Chris Paine’s documentary film “Do you Trust this Computer” is a look in to the world of unregulated cross border digital giants, the quest for Artificial Intelligence, and what could happen if Artificial Intelligence decides that humanity is going to stand in the way of it attaining its goals.
A parade of technologists, scientists, entrepreneurs, and those working in AI unravel the advances that are happening in the world of machines learning more about us, and that information being used to manipulate us. The capacity of machines, says the documentary, to analyse terabytes of data in the fraction of a second, gives machines more insights into humans, than we ourselves would have. At a micro level, the machine possibly knows your tastes and interests better than you. At the macro level, when it is able to map the interests and tastes of all those like you (or me), it is able to nudge us to make decisions we many not have otherwise taken.
While technology by itself is neither good nor bad, there seems to be little thought given to what happens if people with not so honourable intentions get control of the data and use it to manipulate you. Among the more scary speakers on the documentary is Stuart Russel, who has worked extensively in the field of AI, and until recently was a staunch advocate.
Russel is the author of one of the key text books in the area of AI (he refers to it as the most downloaded pdf) Artificial Intelligence: A Modern Approach he sounds a warning bell about the nature of the beast. With a calm, academic demeanour, his warnings are a lot more stark than anyone elses.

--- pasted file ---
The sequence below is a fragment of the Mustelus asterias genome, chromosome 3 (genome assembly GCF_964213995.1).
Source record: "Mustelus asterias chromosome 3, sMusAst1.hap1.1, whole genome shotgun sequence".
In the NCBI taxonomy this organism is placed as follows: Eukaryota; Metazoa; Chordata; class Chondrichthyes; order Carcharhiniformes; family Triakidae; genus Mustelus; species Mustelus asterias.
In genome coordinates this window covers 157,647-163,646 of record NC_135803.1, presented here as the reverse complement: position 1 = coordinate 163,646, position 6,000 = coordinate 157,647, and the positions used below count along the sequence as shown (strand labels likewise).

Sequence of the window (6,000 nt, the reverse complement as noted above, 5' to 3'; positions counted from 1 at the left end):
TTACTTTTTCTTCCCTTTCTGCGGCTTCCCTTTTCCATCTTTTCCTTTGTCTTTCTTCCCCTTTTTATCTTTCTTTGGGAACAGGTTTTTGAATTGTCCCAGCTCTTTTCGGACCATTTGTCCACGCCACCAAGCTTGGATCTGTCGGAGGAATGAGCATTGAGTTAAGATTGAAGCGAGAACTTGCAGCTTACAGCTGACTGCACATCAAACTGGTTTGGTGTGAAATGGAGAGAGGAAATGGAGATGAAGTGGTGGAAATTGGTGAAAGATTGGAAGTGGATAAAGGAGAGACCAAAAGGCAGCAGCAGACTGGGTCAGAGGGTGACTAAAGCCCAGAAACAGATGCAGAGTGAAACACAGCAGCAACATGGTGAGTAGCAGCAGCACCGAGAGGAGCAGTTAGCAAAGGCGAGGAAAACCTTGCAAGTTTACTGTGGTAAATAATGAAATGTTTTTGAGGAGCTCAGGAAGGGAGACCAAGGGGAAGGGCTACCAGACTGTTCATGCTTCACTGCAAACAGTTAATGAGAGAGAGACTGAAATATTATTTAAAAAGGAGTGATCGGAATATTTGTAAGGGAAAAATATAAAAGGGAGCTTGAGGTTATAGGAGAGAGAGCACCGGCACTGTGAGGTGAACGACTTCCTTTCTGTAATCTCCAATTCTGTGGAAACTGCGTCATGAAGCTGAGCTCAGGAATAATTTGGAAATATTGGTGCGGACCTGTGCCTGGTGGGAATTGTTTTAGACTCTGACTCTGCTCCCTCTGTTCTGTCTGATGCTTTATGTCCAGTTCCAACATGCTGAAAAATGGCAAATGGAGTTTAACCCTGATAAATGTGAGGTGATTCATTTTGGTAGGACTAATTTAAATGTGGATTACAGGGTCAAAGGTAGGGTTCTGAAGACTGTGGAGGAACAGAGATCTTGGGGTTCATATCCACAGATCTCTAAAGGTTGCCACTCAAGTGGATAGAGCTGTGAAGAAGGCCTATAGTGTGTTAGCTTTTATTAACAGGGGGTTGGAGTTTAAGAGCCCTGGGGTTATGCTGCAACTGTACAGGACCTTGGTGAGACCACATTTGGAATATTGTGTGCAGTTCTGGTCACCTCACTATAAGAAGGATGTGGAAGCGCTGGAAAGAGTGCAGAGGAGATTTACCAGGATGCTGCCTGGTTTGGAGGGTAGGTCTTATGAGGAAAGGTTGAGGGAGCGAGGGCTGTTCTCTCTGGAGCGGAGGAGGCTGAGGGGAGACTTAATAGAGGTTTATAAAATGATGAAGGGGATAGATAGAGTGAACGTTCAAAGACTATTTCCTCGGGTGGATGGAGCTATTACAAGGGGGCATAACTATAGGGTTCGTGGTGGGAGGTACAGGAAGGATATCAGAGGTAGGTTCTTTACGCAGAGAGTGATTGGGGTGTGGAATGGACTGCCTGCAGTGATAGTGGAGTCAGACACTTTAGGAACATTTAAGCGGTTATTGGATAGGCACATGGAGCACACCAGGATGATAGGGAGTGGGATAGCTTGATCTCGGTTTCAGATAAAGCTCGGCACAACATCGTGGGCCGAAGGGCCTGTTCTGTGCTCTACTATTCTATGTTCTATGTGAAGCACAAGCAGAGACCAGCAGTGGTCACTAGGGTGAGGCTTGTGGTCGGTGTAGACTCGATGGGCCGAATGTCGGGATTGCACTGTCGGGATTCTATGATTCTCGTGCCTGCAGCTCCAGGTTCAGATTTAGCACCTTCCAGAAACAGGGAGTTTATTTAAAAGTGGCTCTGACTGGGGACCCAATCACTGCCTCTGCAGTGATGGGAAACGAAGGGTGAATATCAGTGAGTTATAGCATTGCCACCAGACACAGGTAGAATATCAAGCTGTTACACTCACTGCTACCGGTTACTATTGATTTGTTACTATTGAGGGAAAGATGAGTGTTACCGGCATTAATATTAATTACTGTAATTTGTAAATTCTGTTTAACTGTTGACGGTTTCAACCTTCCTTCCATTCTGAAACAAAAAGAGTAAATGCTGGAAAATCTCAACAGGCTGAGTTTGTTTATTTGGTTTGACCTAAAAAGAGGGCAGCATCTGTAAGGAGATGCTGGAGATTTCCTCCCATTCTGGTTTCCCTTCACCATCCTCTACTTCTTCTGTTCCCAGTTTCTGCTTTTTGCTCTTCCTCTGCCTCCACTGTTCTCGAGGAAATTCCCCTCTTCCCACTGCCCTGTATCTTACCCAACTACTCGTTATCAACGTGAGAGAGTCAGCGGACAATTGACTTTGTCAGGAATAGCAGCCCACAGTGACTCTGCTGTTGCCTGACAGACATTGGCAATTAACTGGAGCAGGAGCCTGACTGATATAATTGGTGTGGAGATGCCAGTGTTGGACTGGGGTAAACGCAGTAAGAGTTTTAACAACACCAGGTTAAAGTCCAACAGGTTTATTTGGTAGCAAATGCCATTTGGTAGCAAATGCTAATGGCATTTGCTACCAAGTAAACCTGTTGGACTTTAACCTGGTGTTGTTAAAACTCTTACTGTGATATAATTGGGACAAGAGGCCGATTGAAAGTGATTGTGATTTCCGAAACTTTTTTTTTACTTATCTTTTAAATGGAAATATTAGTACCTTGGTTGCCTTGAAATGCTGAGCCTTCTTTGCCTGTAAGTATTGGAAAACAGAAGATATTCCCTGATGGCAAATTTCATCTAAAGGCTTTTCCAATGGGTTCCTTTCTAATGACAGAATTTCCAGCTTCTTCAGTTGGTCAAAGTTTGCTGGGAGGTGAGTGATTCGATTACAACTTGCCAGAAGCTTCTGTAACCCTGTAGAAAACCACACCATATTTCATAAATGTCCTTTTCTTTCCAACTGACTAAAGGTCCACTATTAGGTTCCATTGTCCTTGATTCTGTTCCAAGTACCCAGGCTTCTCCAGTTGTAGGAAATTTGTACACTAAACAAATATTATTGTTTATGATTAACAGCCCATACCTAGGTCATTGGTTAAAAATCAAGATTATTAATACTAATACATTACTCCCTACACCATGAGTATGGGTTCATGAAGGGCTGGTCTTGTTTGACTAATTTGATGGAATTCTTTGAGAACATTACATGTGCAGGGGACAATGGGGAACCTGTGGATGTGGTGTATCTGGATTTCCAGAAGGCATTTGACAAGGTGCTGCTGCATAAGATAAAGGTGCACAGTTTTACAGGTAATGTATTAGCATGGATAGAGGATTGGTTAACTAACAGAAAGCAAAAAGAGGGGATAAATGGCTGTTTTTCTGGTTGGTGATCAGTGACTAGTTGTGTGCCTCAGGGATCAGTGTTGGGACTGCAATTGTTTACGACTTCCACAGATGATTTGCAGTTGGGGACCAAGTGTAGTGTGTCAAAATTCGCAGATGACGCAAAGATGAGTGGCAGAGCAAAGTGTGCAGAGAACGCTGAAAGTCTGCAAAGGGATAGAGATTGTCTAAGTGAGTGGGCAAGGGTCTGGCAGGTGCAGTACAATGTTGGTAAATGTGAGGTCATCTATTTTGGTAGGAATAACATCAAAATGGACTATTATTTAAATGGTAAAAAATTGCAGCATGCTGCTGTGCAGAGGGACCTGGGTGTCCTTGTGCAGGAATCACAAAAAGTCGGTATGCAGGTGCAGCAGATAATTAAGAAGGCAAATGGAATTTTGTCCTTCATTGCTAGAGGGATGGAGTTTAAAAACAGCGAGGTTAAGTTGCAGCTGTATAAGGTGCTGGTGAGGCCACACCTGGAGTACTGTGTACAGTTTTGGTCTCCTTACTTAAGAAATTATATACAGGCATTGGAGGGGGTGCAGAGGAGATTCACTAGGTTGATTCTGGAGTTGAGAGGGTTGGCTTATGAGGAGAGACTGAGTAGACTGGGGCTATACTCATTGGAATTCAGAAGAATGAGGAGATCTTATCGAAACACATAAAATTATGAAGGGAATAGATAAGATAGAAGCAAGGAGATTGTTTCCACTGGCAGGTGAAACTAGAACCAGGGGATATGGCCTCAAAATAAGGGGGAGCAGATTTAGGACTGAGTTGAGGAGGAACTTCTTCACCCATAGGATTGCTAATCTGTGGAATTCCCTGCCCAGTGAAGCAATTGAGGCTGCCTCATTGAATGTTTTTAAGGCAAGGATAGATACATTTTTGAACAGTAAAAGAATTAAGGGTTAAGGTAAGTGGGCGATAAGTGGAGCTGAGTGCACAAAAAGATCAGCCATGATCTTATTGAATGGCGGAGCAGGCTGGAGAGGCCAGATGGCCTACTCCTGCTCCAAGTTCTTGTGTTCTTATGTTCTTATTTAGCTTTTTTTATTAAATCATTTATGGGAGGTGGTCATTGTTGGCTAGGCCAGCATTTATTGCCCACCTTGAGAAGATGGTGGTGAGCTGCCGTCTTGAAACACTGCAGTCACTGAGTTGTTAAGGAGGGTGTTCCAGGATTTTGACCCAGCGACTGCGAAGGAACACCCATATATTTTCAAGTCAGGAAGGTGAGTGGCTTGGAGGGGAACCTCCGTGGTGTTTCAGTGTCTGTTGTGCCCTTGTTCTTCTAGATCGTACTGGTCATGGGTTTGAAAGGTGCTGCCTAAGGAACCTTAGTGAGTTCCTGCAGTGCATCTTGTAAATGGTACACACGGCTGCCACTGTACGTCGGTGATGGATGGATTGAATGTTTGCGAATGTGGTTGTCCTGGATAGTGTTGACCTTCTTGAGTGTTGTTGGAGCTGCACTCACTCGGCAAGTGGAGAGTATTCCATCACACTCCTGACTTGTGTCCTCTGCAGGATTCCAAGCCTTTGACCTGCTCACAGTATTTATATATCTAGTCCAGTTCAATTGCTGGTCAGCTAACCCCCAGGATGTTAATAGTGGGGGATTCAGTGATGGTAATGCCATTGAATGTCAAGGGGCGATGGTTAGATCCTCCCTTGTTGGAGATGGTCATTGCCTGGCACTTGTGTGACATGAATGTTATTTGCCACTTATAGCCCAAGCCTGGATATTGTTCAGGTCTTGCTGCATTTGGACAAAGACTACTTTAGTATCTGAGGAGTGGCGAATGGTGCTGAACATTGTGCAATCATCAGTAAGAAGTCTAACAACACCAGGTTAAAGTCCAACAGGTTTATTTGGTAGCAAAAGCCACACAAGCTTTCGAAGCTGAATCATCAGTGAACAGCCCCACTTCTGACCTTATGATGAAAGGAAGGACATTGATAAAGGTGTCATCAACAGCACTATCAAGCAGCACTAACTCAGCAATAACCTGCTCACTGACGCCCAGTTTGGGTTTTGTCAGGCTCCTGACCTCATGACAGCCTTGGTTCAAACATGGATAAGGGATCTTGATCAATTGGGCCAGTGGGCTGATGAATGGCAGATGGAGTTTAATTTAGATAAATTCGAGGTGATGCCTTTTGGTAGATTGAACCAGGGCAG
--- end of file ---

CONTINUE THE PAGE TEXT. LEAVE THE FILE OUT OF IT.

The documentary also features Elon Musk, who used his instagram account to promote the film, giving his views on the technology that he believes is the most dangerous. He believes that we are already in the “Age of AI” and we just haven’t realised it yet. He warns that “AI doesn’t have to be evil to destroy humanity’ – it just has to perceive us as getting in its way of delivering whatever it is programmed to do.
The documentary wonders if AI would be the last invention made by humanity, before the machines take over. “Machines are natural psychopaths” says Professor Jerry Kaplan of Standford University. That they are relentless in the pursuit of a goal is a point mentioned many times in the documentary. For example, when Facebook was telling its machines that it wanted to expand engagement, it didn’t explicitly programme in the fact that this could not be via fake news or cat videos. And, so the machine went full steam ahead delivering those engagement figures, at the cost of truth.
While acknowledging the advances made in AI in making our lives better, and primarily using examples from the field of medicine, “Do you trust this Computer” asks whether it is time to regulate the use of AI, as well as whether giant MNC’s like FB, Google and Amazon ought to be controlled, when it comes to the use of data
Is this film alarmist. Yes, but rightly so. As we feed more and more about ourselves into a gigantic system, we honestly don’t know how the system is reacting to us. What it is learning about us. Whether it is capable of self learning? How it evaluates (or judges) us after seeing who we really are. With technological determinists like Mark Zuckenberg ruling the roost, it is good to see a quantum of reflection when it comes to looking at what technology will learn from us; what it will learn about us; and what it will do with the learning.